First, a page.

“To really live, you must almost die,” sings Marty Robbins, a lesson learned by Austrian import star Maria Schell. Delmer Daves’ best western puts virtue and faithfulness to the test: Gary Cooper’s distrustful, manipulative doctor hides his dark secrets and punishes those that admire and love him. Yet the ultimate reckoning demonstrates that sins can be forgiven and goodness rewarded, even in a corrupt and lawless community. That’s a fairy tale I still want to believe in.
The Hanging Tree
Warner Archive Collection
1959 / Color / 1:78 widescreen / 107 min. / Street Date January 23, 2018 / available through the WBshop / 21.99
Starring: Gary Cooper, Maria Schell, Karl Malden, Ben Piazza, George C. Scott, Karl Swenson, Virginia Gregg, John Dierkes, King Donovan.
Cinematography: Ted McCord
Film Editor: Owen Marks
Original Music: Max Steiner
Written by Wendell Mayes, Halsted Welles from the novel by Dorothy M. Johnson
Produced by Martin Jurow, Richard Shepherd
Directed by Delmer Daves
Last year the Warner Archive Collection brought scores of favorite features to Blu-ray, and 2018 sees no let-up in the flow. This particular classic western is particularly gratifying because just ten years ago it was a serious problem from a restoration point of view. A welcome 2012 DVD had a good but not spectacular transfer, but I’m happy to report that the new Blu-ray appears to be a much-improved encoding.
Writer-director Delmer Daves worked his way up the Warners ladder when the studio system was in full swing, and in the 1940s first made his mark with impressive original screenplays. He was soon directing as well, scoring more hits than misses, especially with sensitive stories about young people caught up in the war. In the 1950s Daves’ most visible successes were in the western genre. He initiated a trend with the pro-Indian western Broken Arrow and garnered praise with his excellent 3:10 to Yuma. In the last ‘act’ of his writing-directing career Daves embarked on a series of increasingly trashy young love movies, beginning with the tawdry but amusing A Summer Place. But first he made what might be his best all-round picture, 1959’s The Hanging Tree starring Gary Cooper. The unusually structured drama may not be perfect, but it’s one of those movies that makes a deep emotional impression.
Mining camps pop up in the Wyoming territory of 1873, leapfrogging across the landscape from gold strike to gold strike. Wherever some lucky miner hits pay dirt, a roughhouse community springs up, to last three years or only a few months. To the temporary town of Skull Creek comes Dr. Joseph Frail (Gary Cooper). He buys a cabin to receive his patients. He charges to lance a boil for the rambunctious Frenchy Plante (Karl Malden) but donates his services to an undernourished child. Doc Frail’s dark side comes to the fore when he blackmails wanted thief Rune (Ben Piazza), forcing the boy to serve as an all-round helper. A stagecoach robbery leaves the immigrant ‘lost lady’ Elizabeth Mahler (Maria Schell) severely sunburned, temporarily blinded and suffering from dehydration. Frail and Rune care for the woman alone, adding new gossip to the local rumors about Frail’s murky morals. Elizabeth recovers. She’s soon thoroughly enamored of the Doc, but can’t understand why he rebuffs her attempts at a deeper relationship. Frail secretly bankrolls her mining partnership with Rune and Frenchy, leading the local wags to assume that she’s a kept woman. When Elizabeth discovers this, she swears to pay the money back — and challenges Doc Frail to explain why he makes people love him, only to push them away.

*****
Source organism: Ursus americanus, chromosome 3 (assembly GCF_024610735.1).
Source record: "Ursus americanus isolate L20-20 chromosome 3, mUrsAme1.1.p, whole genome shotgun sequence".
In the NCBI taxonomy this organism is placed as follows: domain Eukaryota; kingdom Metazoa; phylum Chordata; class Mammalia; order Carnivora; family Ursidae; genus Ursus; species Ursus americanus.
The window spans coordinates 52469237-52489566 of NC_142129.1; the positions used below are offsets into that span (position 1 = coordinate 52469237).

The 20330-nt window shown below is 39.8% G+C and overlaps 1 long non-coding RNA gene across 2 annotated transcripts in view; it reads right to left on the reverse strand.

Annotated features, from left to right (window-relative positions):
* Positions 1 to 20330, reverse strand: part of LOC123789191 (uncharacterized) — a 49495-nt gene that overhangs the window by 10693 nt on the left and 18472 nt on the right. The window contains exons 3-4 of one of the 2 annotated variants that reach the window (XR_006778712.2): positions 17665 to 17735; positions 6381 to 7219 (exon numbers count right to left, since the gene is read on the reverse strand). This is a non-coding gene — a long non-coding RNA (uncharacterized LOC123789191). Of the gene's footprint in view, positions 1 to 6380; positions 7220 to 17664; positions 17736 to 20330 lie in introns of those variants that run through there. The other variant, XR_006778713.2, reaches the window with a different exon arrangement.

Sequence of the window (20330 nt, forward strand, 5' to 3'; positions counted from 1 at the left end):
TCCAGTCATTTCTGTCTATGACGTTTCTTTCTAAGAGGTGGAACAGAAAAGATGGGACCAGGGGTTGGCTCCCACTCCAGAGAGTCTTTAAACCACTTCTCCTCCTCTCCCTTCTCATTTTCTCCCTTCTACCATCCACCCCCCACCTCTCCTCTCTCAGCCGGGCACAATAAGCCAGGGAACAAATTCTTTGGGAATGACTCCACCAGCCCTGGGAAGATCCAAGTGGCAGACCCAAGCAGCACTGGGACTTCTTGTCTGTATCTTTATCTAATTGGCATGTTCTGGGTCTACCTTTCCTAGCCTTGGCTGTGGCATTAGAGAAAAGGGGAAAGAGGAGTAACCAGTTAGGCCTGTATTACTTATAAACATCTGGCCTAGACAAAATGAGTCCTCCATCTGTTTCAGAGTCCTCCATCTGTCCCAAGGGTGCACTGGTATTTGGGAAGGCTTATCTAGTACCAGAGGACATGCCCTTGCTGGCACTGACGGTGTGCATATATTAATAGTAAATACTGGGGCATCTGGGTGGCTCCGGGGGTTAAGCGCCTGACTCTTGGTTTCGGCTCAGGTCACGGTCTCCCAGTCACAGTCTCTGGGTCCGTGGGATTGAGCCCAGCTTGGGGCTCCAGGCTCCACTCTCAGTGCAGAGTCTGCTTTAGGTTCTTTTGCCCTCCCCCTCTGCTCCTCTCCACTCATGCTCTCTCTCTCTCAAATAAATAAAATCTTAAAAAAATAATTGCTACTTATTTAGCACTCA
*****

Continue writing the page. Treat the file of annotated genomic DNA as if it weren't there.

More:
Delmer Daves didn’t write the superior scripts for Broken Arrow, 3:10 to Yuma or The Hanging Tree, but this movie may be his best work of direction. Almost every scene makes dynamic use of beautiful Northwestern locations. Situations that might be mawkish are visually and dramatically powerful, such as when the sun-blinded Elizabeth stands terrified at the edge of a cliff, overcome by the noises of the mining camp below her. The Hanging Tree is sentimental without being sappy and can be surprisingly tough-minded about human nature. Skull Creek is a concentration of avarice and restless energy, and violent action is common when the miners get liquored up. The instability is anarchic, irrational. A celebration for a major strike quickly becomes a riot in which the participants rush to burn down their own town.
Intolerance abounds as well. The respectable storekeepers the Flaunces (Karl Swenson & Virginia Gregg) are quick to tar Elizabeth with the brush of sin. The unpleasant gambler Society Red (John Dierkes) spreads the legend about the mysterious deaths of Doc Frail’s wife and brother, ten years previously. Causing even more trouble is a deranged preacher jealous of Frail’s medical skill, George Grubb (George C. Scott in his first screen role). Receiving prominent billing but barely visible in the film is favorite actor King Donovan. His role, if he had one, must have fallen victim to the cutting room — he’s always present but has little to do.
Representing the ‘normal’ miners is Karl Malden’s Frenchy, whose lusty appetite runs to rape when the time and place feel right. Malden rarely played a villain like this one — Frenchy is at best a reckless clown, and when drunk he knows no boundaries at all. If Frenchy is a typical Gold Rush type, Doc Frail has plenty of reasons to be cynical about the human condition.